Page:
Register to reply

Expansion around a classical vacuum

by GargleBlast42
Tags: classical, expansion, vacuum
Share this thread:
GargleBlast42
#1
May15-11, 05:26 PM
P: 28
Hi everyone,

I have a severe confusion about the notions of "expanding the theory around a classical vacuum" and "considering small fluctuations around a classical vacuum" which I find in QFT textbooks.

My problem is: in the path integral [tex]\int D\phi e^{i S[\phi]}[/tex] one doesn't integrate only over field configurations close to the vacuum, but over all field configurations. And when one is considering a perturbative expansion, this expansion is in the coupling constant (like [tex]\lambda[/tex] in [tex]\phi^4 [/tex] theory), but one doesn't assume [tex]\phi[/tex] to be small, or am I wrong?

So the questions would be: Why does one require the field configurations to be small fluctuations around a classical vacuum? And what would happen if I was expanding the theory about a field configuration that is not a classical vacuum (except that the mass could be possibly negative)? The first question is more important for me.

I would be very grateful for any clarification.
Phys.Org News Partner Physics news on Phys.org
First in-situ images of void collapse in explosives
The first supercomputer simulations of 'spin?orbit' forces between neutrons and protons in an atomic nucleus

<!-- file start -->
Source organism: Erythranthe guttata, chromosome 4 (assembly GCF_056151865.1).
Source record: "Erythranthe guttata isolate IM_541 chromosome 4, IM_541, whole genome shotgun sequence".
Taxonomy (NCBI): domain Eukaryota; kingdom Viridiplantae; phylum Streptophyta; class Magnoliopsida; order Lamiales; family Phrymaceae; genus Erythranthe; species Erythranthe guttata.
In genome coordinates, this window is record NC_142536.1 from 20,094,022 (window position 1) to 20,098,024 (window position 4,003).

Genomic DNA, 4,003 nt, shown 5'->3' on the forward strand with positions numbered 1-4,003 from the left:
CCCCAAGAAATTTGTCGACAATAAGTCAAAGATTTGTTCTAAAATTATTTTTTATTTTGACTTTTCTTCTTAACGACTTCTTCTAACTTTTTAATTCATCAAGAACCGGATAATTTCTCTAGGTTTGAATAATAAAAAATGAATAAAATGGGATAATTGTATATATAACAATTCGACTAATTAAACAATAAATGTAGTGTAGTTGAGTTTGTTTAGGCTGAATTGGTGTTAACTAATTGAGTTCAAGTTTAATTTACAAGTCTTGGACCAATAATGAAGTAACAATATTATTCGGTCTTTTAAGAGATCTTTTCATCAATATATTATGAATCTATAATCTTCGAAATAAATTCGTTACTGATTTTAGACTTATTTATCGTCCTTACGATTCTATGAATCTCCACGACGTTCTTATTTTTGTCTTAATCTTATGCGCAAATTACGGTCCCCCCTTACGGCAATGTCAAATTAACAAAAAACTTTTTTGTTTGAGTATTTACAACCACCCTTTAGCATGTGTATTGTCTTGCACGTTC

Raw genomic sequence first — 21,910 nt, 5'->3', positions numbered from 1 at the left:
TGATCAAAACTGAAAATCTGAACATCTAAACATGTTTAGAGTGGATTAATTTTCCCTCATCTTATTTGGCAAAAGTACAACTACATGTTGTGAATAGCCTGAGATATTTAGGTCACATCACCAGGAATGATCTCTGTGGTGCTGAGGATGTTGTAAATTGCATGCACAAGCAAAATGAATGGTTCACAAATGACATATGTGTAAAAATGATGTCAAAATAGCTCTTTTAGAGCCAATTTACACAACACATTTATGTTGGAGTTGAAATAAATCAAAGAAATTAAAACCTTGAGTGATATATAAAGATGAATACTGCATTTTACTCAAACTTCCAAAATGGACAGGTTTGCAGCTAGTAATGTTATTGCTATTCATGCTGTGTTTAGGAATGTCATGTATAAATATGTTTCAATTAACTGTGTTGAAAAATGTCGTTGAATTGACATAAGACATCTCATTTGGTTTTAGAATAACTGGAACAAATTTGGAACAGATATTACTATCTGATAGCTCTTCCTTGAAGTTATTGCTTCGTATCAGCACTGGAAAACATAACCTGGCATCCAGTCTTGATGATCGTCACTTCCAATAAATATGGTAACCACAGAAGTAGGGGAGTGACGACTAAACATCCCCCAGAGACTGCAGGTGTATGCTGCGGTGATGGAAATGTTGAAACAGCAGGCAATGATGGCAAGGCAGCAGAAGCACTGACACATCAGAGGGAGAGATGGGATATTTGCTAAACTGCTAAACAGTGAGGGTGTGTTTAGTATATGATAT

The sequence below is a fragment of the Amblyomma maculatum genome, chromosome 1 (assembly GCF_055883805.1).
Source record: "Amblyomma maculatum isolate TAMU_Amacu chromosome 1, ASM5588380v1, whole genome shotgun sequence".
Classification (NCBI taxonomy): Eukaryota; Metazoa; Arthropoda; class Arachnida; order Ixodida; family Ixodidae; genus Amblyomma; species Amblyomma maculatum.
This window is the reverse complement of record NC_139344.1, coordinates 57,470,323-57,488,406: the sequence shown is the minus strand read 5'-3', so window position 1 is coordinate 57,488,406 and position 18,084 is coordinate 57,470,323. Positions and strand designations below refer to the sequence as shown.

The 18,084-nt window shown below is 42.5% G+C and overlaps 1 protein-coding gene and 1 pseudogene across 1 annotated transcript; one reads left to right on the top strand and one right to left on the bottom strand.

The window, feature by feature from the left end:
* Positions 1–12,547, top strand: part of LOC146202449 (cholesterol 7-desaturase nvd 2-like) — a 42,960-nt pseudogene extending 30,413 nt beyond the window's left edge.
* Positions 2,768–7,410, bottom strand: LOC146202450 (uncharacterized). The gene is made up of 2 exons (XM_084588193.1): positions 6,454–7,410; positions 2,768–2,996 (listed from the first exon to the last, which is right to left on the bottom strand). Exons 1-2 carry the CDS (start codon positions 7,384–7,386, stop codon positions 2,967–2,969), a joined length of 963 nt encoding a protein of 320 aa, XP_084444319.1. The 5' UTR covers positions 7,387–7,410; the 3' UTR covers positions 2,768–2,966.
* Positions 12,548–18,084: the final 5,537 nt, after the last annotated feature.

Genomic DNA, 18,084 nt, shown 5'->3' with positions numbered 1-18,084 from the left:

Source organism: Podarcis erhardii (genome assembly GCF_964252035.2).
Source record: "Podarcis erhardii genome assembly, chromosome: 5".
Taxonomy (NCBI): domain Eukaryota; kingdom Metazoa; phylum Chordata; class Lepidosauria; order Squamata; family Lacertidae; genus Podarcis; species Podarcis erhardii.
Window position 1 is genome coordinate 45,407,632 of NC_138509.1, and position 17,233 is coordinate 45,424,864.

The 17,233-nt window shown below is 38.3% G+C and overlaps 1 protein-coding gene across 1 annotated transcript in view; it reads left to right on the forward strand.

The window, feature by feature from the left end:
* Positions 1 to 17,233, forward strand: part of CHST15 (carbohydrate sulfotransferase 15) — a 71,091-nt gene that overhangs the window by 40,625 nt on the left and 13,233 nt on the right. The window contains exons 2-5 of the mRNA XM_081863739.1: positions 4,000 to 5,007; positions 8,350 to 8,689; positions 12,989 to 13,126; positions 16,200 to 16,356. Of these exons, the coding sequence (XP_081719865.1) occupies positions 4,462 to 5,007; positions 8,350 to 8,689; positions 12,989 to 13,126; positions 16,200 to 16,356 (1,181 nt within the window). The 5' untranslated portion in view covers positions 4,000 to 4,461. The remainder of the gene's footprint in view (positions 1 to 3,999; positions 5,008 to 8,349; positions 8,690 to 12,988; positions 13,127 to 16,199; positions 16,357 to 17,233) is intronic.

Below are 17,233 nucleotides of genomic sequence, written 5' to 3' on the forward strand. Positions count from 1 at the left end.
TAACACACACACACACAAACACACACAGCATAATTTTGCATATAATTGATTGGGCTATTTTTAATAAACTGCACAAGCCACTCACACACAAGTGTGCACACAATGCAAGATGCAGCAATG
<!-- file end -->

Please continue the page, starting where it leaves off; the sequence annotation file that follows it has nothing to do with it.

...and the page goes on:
Magnets for fusion energy: A revolutionary manufacturing method developed
GargleBlast42
#2
May17-11, 02:45 PM
P: 28
I'm sorry for bumping this, but I would be really happy about any input.
Demystifier
#3
May18-11, 03:23 AM
Sci Advisor
Demystifier's Avatar
P: 4,569
You are right that one integrates over all values of fields, not only the small ones. The assertion that field is small means something else. It refers to a physical value of field, such as the boundary value appearing in the definition of the path integral. In particular, if you calculate the vacuum-to-vacuum transition, then the boundary values of the field are zero, which, of course, are small.

genneth
#4
May18-11, 05:14 AM
P: 981
Expansion around a classical vacuum

Do you have any idea how to actually compute these integrals? If not, I'm afraid that the answer won't make sense --- the entire apparatus is rather formal, which is to say, it is a series of methods to circumvent the problem that evaluating these integrals exactly is impossible.
Avodyne
#5
May18-11, 04:20 PM
Sci Advisor
P: 1,190
There is a strong analogy with evaluating an ordinary integral of this type by the method of stationary phase. One first finds the point(s) of stationary phase, and then approximates the integral as a gaussian (which equates to treating the fluctuations as "small" in some formal sense) around each such point. Corrections to the gaussian correspond to doing perturbation theory in QFT.


Register to reply

Related Discussions
Expansion of gas into a vacuum Classical Physics 0
Classical Version of Vacuum Polarization Quantum Physics 5
Expansion into a vacuum General Physics 2
The classical aether vs. the modern vacuum Special & General Relativity 57
Expansion of a Gas into a Vacuum Engineering, Comp Sci, & Technology Homework 1